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Salmon kings

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Winning fishman 2019/Seafood from Norway

While Alaska was trumpeting a 2019 Alaska salmon harvest worth $657.6 million, Norwegian salmon farmers were the ones truly raking in the cash.

The Norwegian Seafood Council is reporting NOK $107.3 billion ($12.1 billion) in seafood exports last year. And about $8.2 billion of that was farmed salmon, meaning the salmon harvest from the smallish Scandinavian country was worth more than 12 times the salmon catch in the four-times larger U.S. state.

Worse news for Alaska is that Norwegian production just seems to keep growing.

‘Export volume increased by 6 percent, and export value increased by 7 percent…from 2018,” the council reported.

Supply and demand influence prices in commodity markets, and as a general rule an increasing supply holds down price.  That’s not good news for Alaska commercial fishermen in a market where farmed salmon already benchmark the price.

Norway is both the world’s largest producer of salmon and the world’s largest producer of farmed salmon. The Norwegian council appeared to be almost gleefully patting itself on the back as the seafood supplier to the world.

The 2.7 million metric tons of seafood exported from Norway last year “corresponds to 36 million meals every day throughout the year, or 25,000 meals per minute,” wrote Chris Guldberg, the council’s director of communications and public affairs.

Former leader

Alaska exports somewhat more than a million tonnes of seafood per year, according to the Alaska Seafood Marketing Institute, about a third that of Norway.

Norway’s production of salmon has moved it into the market-dominant position Alaska occupied in the 1980s before the Alaska Legislature voted to ban salmon farming in favor of salmon ranching.

Ranching is the pen-free version of salmon farming. Instead of hatching eggs and raising young fish in pens until they reach eating size, ranchers hatch eggs, raise young fish until they are big enough to go to sea, dump them in the ocean by the hundreds of millions, and hope enough return as adults to ensure the hatcheries remain economically viable.

When Alaska banned salmon farming in 1989, Alaska lawmakers understood that competition from net-pen farmers was a potential threat to the state’s wild-capture operations. Allowing farmers to get started in Alaska, they reasoned, would only encourage the growth of the farming model and further increase competition.

No one foresaw that the farmers would in a matter of years take over the market and leave Alaska struggling to compete by claiming that “wild” salmon are tastier and/or healthier than “farmed” salmon.

That sales tactic appeared to be working for a time, but seems to have now faded. One of the biggest food retailers in the country – Target – banned farmed salmon from its store in 2010, but brought it back in 2017.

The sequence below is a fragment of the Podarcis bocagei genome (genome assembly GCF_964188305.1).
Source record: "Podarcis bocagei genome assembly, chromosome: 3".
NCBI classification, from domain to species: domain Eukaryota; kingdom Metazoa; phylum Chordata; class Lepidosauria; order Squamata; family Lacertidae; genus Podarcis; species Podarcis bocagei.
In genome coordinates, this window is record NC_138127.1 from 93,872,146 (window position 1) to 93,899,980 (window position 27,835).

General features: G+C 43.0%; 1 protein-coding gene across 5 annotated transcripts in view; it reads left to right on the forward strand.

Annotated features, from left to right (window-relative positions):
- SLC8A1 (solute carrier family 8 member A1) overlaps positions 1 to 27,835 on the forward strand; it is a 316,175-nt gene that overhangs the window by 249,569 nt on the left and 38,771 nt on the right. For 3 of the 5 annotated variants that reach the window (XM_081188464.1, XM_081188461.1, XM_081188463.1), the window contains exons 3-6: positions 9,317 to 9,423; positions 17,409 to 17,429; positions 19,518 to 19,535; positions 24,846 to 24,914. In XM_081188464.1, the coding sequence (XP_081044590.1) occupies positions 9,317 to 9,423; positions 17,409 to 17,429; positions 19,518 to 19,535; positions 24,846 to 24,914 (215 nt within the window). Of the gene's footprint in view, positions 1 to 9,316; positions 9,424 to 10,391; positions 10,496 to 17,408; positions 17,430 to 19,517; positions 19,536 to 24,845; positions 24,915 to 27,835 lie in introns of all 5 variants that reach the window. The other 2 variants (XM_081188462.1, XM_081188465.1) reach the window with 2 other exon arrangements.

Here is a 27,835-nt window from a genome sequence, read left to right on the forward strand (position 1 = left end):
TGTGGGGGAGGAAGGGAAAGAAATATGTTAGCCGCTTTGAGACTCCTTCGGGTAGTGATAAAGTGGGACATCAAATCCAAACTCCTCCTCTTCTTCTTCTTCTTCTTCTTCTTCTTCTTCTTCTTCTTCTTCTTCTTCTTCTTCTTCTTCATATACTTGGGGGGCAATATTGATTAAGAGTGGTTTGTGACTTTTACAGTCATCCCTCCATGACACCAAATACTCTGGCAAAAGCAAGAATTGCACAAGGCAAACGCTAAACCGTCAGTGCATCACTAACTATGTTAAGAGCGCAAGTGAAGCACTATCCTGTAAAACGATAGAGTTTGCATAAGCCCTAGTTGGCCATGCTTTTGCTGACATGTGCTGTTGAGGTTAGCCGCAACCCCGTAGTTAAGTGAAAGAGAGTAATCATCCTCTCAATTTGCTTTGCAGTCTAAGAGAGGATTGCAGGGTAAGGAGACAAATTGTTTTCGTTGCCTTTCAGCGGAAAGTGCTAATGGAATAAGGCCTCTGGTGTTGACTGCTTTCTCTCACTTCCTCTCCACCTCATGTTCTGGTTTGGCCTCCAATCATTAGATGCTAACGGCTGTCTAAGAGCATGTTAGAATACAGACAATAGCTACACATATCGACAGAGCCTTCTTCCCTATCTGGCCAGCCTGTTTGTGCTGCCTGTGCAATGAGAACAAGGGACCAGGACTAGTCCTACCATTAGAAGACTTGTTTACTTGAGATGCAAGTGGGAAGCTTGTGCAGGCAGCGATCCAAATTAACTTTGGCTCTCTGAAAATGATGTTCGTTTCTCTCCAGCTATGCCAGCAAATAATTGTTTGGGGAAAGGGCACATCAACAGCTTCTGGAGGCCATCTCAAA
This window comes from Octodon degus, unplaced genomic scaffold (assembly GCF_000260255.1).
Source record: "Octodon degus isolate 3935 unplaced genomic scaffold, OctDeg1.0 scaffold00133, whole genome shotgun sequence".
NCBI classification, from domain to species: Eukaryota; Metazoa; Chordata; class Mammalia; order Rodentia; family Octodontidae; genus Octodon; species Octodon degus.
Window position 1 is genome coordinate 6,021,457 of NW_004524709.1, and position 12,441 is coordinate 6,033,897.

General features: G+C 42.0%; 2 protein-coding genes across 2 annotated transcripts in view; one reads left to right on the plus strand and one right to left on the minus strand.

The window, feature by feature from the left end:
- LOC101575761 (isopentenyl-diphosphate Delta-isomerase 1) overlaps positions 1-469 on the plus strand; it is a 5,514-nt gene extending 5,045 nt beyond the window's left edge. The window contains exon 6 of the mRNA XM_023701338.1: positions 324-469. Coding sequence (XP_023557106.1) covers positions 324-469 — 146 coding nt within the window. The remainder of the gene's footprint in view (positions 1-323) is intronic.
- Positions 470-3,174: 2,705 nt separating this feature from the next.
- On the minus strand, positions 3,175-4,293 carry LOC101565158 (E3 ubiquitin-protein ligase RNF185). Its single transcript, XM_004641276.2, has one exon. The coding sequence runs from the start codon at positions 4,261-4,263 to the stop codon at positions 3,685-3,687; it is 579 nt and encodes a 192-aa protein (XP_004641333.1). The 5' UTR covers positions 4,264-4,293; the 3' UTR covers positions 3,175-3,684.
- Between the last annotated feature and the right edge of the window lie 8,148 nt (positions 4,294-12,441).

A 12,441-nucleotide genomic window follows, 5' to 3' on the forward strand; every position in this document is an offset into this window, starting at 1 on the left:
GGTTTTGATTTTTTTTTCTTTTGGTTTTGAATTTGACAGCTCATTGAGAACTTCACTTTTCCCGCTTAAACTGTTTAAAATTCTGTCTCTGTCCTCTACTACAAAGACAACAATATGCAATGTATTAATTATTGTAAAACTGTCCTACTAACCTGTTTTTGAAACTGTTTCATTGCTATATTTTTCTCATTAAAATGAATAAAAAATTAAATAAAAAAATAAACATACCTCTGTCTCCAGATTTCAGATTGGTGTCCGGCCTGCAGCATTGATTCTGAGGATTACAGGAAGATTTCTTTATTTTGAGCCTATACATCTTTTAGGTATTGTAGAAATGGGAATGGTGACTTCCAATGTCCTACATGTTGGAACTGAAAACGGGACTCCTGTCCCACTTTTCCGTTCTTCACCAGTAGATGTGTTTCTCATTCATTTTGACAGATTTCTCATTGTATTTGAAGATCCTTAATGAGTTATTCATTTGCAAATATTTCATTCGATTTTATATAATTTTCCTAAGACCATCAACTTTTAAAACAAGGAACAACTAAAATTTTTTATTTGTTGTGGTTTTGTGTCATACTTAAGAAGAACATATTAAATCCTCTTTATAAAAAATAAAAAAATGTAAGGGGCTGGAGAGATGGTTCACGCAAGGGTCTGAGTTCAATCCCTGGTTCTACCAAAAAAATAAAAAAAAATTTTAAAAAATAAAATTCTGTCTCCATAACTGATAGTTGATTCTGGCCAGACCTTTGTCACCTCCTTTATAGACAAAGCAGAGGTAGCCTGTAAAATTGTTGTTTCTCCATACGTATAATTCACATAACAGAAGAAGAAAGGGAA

The Monterey Bay Aquarium, which runs a dining advisory service called “Seafood Watch,” once helped lead the push against farmed fish in favor of wild fish. It has now switched sides.  Today, six of the eight “best choice” salmon on its Watch list are farmed; the other two choices are wild salmon caught in lift nets. 

Lifts nets are a highly selective way of harvesting salmon that eliminates interspecies bycatch. Alaska has no lift net fisheries, although a fisherman who runs a lift net operation in the Lower 48 says there is no reason they wouldn’t work in Alaska waters.

No Alaska salmon are listed among Seafood Watch’s favored salmon, which along with Norwegian farmed fish suggests those from New Zealand, the Faroe Islands, Chile Scotland’s Orkney Islands, British Columbia, Canada, and several U.S. states. But Alaska salmon are recommended on a second, “eco-certifications” page which lists salmon approved by as sustainable by the Marine Stewardship Council.

Evolution

When the Alaska salmon farming ban kicked in a year after the Legislature’s vote, global, farmed salmon production by all nations was 271,000 tonnes.

The Norwegians last year reported exporting 1.1 million tonnes – four times the entire global production of 30 years ago.

On the way to this production level of more than 1 million, Norway pioneered the salmon sushi market in Japan. Salmon sushi is now the most popular sushi in that country.

“Behind salmon’s rise to popularity is the lesser-known story of a carefully executed Norwegian marketing campaign: Project Japan,” The Japan Times reported in 2018. 

Before the Norwegians, reporter Oeystein Sollesnes wrote, the Japanese didn’t eat salmon:

“Raw salmon that is. The Japanese have eaten salmon for hundreds of years, but locally caught Pacific salmon (like all wild Pacific salmon) contains parasites and must be cooked or cured for its lean meat to be edible. Farmed Atlantic salmon, on the other hand, is fatty and parasite-free.”

Today that same Norwegian salmon is making inroads in China. Alaska salmon processors have also been trying to enter the Chinese market but have been hampered by the China-U.S. trade war, sometimes lower grade products, and smaller marketing budgets.

“2019 was the year where Norwegian salmon made its comeback in the Chinese market,” the Norwegian Seafood Council reported. “Throughout the year, market access has bettered terms for Norwegian players with interest in the Chinese market. We expect the positive trend to continue for 2020.”

Where this ends is hard to say.

Aker Biomarine, a company now associated with the Iditarod Trail Sled Dog Race, says that Norway wants “to grow aquaculture to a five- or six-fold increase by 2050.”

Aker and its Qrill subsidiaries are in the marine-feed business that they have spun into a line of human and canine supplements they suggest can improve athletic performance.

Correction: This is an edited version of an earlier story, which failed to note the “eco-certification” category of salmon which includes Alaska salmon on the Seafood Watch website.